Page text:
Some Thoughts about Being Supportive With the Elderly
Most people agree that it is important to have a support system. A support system is generally thought of as a network of people who may offer emotional or moral support, practical advice, and assistance in achieving specific objectives. Support systems are vital for the well-being of the elderly. Support systems can consist of various professionals and friends, and include an environment such as a personal care home. Often the processes of support leads to decision making and the person feeling better, and outcomes gained. Here are some things to consider when establishing a support system:
- Size matters: having a small number of people in your support system may lack the resources needed to provide help, and too large of a support system takes much energy and effort to maintain.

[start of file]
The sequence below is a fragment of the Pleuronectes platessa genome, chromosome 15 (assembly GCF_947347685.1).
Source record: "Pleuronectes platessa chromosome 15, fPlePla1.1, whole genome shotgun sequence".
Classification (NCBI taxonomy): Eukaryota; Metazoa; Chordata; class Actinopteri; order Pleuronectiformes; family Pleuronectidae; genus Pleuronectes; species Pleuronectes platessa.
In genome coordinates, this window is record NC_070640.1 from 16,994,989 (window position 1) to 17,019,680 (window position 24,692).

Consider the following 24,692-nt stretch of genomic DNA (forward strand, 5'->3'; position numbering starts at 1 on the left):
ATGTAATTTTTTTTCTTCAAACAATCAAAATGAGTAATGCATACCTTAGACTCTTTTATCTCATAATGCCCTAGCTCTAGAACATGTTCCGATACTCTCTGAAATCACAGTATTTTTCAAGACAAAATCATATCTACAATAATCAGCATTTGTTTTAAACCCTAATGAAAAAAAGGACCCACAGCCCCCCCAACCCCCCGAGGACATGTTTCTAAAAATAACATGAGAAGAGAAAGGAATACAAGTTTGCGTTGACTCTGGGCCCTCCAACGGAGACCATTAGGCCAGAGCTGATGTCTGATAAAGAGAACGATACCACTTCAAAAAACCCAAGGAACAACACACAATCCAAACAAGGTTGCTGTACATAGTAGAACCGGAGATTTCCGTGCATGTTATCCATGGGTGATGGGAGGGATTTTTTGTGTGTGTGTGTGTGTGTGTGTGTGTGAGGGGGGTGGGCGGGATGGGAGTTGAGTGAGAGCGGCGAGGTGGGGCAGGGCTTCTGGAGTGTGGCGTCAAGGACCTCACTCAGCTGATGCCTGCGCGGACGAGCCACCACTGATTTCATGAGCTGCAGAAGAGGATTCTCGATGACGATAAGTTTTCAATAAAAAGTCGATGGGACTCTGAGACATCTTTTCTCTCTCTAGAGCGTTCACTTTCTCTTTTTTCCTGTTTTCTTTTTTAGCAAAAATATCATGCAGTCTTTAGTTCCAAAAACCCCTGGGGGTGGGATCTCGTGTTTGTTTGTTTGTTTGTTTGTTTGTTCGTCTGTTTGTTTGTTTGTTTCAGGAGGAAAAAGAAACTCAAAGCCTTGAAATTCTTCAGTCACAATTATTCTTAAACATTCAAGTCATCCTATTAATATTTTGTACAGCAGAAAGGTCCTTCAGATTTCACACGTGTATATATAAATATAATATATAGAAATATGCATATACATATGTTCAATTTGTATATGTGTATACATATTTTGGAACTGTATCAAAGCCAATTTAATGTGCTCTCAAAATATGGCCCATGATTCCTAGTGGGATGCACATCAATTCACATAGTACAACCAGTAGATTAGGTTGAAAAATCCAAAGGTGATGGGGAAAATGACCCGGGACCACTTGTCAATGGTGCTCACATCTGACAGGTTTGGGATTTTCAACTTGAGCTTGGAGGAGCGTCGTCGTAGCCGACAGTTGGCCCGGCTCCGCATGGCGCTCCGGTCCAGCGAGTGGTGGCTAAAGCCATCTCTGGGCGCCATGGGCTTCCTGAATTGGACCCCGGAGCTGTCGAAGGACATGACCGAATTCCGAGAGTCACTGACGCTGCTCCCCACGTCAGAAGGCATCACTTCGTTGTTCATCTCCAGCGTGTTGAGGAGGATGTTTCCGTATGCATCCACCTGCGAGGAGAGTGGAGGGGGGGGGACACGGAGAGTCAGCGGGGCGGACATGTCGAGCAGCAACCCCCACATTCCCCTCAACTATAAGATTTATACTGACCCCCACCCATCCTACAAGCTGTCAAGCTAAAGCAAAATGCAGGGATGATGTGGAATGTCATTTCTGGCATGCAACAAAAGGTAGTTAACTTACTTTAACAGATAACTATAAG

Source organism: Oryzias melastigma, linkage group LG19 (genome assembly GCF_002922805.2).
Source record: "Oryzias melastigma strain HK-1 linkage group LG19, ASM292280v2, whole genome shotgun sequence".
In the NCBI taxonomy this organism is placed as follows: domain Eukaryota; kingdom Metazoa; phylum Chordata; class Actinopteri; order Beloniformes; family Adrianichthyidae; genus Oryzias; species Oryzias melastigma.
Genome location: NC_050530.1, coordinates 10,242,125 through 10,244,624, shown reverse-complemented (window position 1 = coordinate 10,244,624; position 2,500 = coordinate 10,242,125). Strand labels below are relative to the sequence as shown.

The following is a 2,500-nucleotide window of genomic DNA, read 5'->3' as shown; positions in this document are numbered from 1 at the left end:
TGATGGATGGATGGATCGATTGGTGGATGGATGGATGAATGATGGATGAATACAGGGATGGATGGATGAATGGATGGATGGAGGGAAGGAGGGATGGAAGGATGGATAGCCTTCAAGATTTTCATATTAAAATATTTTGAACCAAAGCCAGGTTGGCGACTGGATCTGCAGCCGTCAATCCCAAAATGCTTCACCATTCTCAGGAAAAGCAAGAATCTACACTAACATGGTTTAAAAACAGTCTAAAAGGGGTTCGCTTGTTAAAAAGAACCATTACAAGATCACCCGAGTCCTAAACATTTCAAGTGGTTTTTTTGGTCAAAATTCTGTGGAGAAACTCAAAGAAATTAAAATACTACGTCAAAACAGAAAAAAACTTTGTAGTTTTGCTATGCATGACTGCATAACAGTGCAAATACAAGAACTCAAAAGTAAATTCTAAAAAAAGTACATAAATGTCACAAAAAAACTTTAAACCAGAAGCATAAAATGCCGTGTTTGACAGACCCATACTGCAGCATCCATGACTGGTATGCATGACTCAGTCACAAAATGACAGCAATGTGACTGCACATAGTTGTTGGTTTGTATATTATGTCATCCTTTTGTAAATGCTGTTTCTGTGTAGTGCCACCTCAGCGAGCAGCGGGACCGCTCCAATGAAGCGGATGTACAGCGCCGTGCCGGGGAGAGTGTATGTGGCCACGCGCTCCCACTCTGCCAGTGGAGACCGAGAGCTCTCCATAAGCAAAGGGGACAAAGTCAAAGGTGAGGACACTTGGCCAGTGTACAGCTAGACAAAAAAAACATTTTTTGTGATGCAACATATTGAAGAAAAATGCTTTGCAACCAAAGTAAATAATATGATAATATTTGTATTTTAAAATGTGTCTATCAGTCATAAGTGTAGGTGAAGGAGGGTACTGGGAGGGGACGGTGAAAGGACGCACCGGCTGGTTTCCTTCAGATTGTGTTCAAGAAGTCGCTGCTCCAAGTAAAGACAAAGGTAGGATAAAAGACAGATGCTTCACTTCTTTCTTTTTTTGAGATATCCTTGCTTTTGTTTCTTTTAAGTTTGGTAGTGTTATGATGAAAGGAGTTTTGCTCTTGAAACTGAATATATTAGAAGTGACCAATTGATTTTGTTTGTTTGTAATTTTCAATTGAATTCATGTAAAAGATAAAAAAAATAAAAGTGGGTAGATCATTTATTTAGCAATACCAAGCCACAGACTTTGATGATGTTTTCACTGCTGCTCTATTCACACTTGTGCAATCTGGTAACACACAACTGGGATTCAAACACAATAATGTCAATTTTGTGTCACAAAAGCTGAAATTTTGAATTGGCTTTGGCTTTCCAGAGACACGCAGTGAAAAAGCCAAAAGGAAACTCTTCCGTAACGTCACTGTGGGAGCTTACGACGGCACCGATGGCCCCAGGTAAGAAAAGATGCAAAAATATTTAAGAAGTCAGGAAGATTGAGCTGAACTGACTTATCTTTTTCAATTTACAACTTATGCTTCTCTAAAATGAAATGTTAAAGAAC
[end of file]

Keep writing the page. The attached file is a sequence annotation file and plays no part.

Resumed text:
- Building a support system takes time, skill, and energy. It involves letting go of support that is no longer relevant or functional. It also involves adding people.
- The elderly have more difficulty maintaining support systems due to the natural decline of aging causing changes in cognitive and physical functioning, and losses associated to people moving away and in some cases dying.
- Asking for support is difficult because it causes guilt if the person feels that they are imposing. A person may feel personal failure or weakness. It assumes some risk to being disappointed or even rejected should someone say no.
- Support systems may possibly foster dependency instead of resourcefulness.
- Good support systems have equity: both sides feel that there is a fair arrangement and reciprocal benefit.
Gary Kozick, Licensed Clinical Social Worker